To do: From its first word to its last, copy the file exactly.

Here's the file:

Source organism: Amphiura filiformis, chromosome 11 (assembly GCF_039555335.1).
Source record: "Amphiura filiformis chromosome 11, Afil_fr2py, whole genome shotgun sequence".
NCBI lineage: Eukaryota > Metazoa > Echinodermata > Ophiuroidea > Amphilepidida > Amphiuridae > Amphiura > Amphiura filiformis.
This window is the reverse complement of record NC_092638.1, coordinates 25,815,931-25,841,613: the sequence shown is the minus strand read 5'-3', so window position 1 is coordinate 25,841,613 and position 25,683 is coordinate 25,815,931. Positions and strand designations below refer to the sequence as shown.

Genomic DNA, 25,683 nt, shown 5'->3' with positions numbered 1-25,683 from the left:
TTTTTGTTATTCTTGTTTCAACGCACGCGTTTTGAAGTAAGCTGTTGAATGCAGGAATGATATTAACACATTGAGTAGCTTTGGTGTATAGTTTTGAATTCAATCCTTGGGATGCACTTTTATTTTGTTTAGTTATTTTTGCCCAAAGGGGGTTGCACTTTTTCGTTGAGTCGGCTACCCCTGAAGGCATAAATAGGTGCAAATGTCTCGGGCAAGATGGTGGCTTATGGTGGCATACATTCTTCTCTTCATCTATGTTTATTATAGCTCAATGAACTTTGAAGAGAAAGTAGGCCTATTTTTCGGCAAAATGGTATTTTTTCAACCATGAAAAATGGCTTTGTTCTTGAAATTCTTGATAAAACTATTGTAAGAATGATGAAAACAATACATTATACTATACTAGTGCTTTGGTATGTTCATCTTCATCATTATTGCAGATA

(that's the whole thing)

Source organism: Amphiura filiformis, chromosome 11 (assembly GCF_039555335.1).
Source record: "Amphiura filiformis chromosome 11, Afil_fr2py, whole genome shotgun sequence".
NCBI lineage: Eukaryota > Metazoa > Echinodermata > Ophiuroidea > Amphilepidida > Amphiuridae > Amphiura > Amphiura filiformis.
This window is the reverse complement of record NC_092638.1, coordinates 25,815,931-25,841,613: the sequence shown is the minus strand read 5'-3', so window position 1 is coordinate 25,841,613 and position 25,683 is coordinate 25,815,931. Positions and strand designations below refer to the sequence as shown.

Genomic DNA, 25,683 nt, shown 5'->3' with positions numbered 1-25,683 from the left:
TTTTTGTTATTCTTGTTTCAACGCACGCGTTTTGAAGTAAGCTGTTGAATGCAGGAATGATATTAACACATTGAGTAGCTTTGGTGTATAGTTTTGAATTCAATCCTTGGGATGCACTTTTATTTTGTTTAGTTATTTTTGCCCAAAGGGGGTTGCACTTTTTCGTTGAGTCGGCTACCCCTGAAGGCATAAATAGGTGCAAATGTCTCGGGCAAGATGGTGGCTTATGGTGGCATACATTCTTCTCTTCATCTATGTTTATTATAGCTCAATGAACTTTGAAGAGAAAGTAGGCCTATTTTTCGGCAAAATGGTATTTTTTCAACCATGAAAAATGGCTTTGTTCTTGAAATTCTTGATAAAACTATTGTAAGAATGATGAAAACAATACATTATACTATACTAGTGCTTTGGTATGTTCATCTTCATCATTATTGCAGATA